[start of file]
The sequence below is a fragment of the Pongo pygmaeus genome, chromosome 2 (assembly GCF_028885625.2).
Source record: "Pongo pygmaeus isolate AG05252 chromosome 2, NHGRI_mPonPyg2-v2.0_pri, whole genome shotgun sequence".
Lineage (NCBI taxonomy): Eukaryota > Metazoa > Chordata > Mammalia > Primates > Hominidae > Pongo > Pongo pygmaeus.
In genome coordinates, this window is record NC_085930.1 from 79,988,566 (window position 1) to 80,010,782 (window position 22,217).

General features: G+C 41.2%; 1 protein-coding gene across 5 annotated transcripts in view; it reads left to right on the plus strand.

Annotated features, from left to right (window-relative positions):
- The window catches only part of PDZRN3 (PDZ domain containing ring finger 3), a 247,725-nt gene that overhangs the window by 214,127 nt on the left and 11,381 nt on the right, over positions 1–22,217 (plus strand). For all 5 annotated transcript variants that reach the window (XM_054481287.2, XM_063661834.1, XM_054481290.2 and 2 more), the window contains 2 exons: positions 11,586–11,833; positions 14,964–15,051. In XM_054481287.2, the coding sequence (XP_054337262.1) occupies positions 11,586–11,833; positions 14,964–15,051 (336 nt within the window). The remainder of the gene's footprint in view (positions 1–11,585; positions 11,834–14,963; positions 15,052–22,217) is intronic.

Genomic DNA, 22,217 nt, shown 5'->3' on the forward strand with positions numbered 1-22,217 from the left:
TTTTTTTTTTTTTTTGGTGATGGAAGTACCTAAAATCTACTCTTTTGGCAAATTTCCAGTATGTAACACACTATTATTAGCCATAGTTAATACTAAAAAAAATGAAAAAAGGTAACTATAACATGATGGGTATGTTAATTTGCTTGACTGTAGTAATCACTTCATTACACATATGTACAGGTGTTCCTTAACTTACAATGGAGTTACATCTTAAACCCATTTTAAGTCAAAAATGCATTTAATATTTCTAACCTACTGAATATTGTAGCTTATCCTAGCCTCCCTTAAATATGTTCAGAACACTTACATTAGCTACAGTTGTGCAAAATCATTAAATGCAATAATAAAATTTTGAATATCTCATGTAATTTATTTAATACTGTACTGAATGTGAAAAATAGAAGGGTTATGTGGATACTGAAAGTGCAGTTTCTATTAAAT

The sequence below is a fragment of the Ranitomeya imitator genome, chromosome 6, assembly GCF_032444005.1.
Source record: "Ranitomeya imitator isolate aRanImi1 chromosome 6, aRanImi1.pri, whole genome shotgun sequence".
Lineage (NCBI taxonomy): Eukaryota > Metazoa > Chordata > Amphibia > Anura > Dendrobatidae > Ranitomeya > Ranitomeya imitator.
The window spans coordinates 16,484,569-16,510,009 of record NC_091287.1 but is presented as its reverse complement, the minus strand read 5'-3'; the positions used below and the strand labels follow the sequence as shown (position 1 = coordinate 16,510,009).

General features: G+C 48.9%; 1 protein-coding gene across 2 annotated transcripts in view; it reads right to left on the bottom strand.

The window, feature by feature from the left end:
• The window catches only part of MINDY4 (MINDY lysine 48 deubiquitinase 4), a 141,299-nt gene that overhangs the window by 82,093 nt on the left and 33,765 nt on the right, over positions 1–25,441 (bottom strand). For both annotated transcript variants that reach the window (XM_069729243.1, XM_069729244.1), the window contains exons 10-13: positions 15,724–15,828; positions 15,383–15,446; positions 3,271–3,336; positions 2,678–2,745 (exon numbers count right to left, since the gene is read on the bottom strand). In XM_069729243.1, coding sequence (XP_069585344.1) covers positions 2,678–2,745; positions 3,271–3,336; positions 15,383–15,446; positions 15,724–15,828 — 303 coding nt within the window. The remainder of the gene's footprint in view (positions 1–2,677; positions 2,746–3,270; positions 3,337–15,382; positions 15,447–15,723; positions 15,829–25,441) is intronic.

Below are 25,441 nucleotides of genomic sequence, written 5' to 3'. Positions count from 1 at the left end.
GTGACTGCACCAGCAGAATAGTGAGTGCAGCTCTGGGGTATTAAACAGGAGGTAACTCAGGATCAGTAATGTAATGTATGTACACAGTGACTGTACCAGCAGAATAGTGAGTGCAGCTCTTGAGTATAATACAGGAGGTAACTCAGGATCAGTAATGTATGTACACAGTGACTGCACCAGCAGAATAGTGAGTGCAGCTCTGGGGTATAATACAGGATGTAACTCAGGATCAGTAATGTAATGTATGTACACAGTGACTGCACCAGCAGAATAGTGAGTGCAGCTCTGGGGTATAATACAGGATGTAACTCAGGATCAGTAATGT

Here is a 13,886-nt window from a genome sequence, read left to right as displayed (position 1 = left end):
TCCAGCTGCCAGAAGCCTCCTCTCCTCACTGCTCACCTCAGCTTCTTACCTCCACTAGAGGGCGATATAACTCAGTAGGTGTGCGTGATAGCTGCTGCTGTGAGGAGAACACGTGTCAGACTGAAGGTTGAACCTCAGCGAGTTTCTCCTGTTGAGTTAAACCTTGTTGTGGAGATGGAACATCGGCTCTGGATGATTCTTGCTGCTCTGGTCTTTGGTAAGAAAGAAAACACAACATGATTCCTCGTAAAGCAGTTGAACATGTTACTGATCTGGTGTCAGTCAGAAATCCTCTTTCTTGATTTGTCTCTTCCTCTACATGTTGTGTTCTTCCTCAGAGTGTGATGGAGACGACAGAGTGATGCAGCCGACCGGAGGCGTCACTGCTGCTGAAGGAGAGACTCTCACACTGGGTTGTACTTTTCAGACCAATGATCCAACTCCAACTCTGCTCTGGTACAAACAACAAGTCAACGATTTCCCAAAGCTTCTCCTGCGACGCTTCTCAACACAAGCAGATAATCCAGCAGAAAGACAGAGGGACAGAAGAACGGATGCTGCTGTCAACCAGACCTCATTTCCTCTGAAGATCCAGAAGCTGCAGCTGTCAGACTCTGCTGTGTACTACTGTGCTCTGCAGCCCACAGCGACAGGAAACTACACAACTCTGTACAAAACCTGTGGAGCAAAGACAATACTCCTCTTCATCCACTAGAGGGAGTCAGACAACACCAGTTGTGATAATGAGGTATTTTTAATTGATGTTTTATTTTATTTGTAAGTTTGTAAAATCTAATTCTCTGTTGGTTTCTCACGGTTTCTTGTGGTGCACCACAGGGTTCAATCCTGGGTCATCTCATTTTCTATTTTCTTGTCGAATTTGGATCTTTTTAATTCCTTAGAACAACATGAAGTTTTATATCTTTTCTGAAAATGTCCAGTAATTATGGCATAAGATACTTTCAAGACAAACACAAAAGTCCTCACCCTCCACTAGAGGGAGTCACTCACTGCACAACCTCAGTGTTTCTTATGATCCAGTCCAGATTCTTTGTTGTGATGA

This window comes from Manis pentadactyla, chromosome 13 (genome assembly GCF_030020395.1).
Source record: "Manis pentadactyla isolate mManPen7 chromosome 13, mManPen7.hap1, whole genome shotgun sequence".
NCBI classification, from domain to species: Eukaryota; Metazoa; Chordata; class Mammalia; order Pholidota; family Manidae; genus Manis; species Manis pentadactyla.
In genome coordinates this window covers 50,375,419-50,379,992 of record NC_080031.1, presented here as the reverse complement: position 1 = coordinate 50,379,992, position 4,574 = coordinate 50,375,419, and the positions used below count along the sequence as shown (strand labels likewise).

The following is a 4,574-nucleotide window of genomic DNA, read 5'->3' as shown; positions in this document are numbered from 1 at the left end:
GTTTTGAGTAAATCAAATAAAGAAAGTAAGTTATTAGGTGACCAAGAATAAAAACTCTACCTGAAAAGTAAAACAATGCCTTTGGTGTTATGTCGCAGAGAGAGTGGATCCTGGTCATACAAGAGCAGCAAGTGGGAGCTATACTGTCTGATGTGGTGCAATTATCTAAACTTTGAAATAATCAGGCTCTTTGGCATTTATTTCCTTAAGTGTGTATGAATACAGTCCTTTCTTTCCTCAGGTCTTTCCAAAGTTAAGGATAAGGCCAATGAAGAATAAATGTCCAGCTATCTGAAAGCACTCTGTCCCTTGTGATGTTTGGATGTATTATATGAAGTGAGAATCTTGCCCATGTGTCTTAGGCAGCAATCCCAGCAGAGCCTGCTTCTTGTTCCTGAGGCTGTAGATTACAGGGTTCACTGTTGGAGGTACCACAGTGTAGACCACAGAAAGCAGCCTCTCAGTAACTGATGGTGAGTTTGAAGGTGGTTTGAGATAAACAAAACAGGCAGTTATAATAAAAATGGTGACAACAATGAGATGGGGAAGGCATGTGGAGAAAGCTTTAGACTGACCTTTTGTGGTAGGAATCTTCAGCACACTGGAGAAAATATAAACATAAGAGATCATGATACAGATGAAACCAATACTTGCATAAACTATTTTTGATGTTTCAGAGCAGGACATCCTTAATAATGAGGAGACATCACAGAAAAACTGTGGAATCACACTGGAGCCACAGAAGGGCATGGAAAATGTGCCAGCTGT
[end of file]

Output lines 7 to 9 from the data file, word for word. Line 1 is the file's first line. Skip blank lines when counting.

- The window catches only part of PDZRN3 (PDZ domain containing ring finger 3), a 247,725-nt gene that overhangs the window by 214,127 nt on the left and 11,381 nt on the right, over positions 1–22,217 (plus strand). For all 5 annotated transcript variants that reach the window (XM_054481287.2, XM_063661834.1, XM_054481290.2 and 2 more), the window contains 2 exons: positions 11,586–11,833; positions 14,964–15,051. In XM_054481287.2, the coding sequence (XP_054337262.1) occupies positions 11,586–11,833; positions 14,964–15,051 (336 nt within the window). The remainder of the gene's footprint in view (positions 1–11,585; positions 11,834–14,963; positions 15,052–22,217) is intronic.

Genomic DNA, 22,217 nt, shown 5'->3' on the forward strand with positions numbered 1-22,217 from the left:
TTTTTTTTTTTTTTTGGTGATGGAAGTACCTAAAATCTACTCTTTTGGCAAATTTCCAGTATGTAACACACTATTATTAGCCATAGTTAATACTAAAAAAAATGAAAAAAGGTAACTATAACATGATGGGTATGTTAATTTGCTTGACTGTAGTAATCACTTCATTACACATATGTACAGGTGTTCCTTAACTTACAATGGAGTTACATCTTAAACCCATTTTAAGTCAAAAATGCATTTAATATTTCTAACCTACTGAATATTGTAGCTTATCCTAGCCTCCCTTAAATATGTTCAGAACACTTACATTAGCTACAGTTGTGCAAAATCATTAAATGCAATAATAAAATTTTGAATATCTCATGTAATTTATTTAATACTGTACTGAATGTGAAAAATAGAAGGGTTATGTGGATACTGAAAGTGCAGTTTCTATTAAAT